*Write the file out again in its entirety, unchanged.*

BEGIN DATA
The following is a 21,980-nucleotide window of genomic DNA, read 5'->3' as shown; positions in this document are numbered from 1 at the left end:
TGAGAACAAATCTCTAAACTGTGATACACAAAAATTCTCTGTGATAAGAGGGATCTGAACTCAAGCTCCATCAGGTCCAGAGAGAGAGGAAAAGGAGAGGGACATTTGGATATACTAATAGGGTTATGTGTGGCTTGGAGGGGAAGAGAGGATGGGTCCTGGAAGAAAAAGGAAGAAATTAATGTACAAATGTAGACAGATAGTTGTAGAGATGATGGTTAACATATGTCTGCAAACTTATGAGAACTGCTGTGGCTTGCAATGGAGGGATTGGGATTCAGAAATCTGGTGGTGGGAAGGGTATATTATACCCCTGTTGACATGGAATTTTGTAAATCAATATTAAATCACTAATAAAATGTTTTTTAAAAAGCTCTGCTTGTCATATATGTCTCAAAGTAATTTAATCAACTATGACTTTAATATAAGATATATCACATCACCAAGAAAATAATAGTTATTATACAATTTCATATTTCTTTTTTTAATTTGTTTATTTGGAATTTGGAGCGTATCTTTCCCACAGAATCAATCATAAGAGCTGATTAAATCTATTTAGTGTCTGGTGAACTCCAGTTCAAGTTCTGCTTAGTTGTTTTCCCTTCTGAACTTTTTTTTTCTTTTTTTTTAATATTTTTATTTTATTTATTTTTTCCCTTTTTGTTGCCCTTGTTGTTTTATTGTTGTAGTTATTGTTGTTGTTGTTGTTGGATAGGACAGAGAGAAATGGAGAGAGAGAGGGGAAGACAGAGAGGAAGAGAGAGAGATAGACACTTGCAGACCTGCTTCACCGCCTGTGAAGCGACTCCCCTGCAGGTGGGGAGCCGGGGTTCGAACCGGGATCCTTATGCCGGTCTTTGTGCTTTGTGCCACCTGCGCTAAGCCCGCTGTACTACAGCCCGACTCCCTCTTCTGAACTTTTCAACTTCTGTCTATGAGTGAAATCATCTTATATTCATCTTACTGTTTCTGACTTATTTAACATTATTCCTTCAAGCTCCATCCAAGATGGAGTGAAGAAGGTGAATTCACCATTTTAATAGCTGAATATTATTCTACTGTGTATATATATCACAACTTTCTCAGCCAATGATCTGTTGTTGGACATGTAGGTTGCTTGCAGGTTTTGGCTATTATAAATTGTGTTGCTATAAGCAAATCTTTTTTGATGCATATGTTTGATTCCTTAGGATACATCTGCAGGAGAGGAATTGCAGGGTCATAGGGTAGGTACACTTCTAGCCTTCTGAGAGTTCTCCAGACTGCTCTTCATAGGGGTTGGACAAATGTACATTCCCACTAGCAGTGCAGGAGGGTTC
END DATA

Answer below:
The following is a 21,980-nucleotide window of genomic DNA, read 5'->3' as shown; positions in this document are numbered from 1 at the left end:
TGAGAACAAATCTCTAAACTGTGATACACAAAAATTCTCTGTGATAAGAGGGATCTGAACTCAAGCTCCATCAGGTCCAGAGAGAGAGGAAAAGGAGAGGGACATTTGGATATACTAATAGGGTTATGTGTGGCTTGGAGGGGAAGAGAGGATGGGTCCTGGAAGAAAAAGGAAGAAATTAATGTACAAATGTAGACAGATAGTTGTAGAGATGATGGTTAACATATGTCTGCAAACTTATGAGAACTGCTGTGGCTTGCAATGGAGGGATTGGGATTCAGAAATCTGGTGGTGGGAAGGGTATATTATACCCCTGTTGACATGGAATTTTGTAAATCAATATTAAATCACTAATAAAATGTTTTTTAAAAAGCTCTGCTTGTCATATATGTCTCAAAGTAATTTAATCAACTATGACTTTAATATAAGATATATCACATCACCAAGAAAATAATAGTTATTATACAATTTCATATTTCTTTTTTTAATTTGTTTATTTGGAATTTGGAGCGTATCTTTCCCACAGAATCAATCATAAGAGCTGATTAAATCTATTTAGTGTCTGGTGAACTCCAGTTCAAGTTCTGCTTAGTTGTTTTCCCTTCTGAACTTTTTTTTTCTTTTTTTTTAATATTTTTATTTTATTTATTTTTTCCCTTTTTGTTGCCCTTGTTGTTTTATTGTTGTAGTTATTGTTGTTGTTGTTGTTGGATAGGACAGAGAGAAATGGAGAGAGAGAGGGGAAGACAGAGAGGAAGAGAGAGAGATAGACACTTGCAGACCTGCTTCACCGCCTGTGAAGCGACTCCCCTGCAGGTGGGGAGCCGGGGTTCGAACCGGGATCCTTATGCCGGTCTTTGTGCTTTGTGCCACCTGCGCTAAGCCCGCTGTACTACAGCCCGACTCCCTCTTCTGAACTTTTCAACTTCTGTCTATGAGTGAAATCATCTTATATTCATCTTACTGTTTCTGACTTATTTAACATTATTCCTTCAAGCTCCATCCAAGATGGAGTGAAGAAGGTGAATTCACCATTTTAATAGCTGAATATTATTCTACTGTGTATATATATCACAACTTTCTCAGCCAATGATCTGTTGTTGGACATGTAGGTTGCTTGCAGGTTTTGGCTATTATAAATTGTGTTGCTATAAGCAAATCTTTTTTGATGCATATGTTTGATTCCTTAGGATACATCTGCAGGAGAGGAATTGCAGGGTCATAGGGTAGGTACACTTCTAGCCTTCTGAGAGTTCTCCAGACTGCTCTTCATAGGGGTTGGACAAATGTACATTCCCACTAGCAGTGCAGGAGGGTTC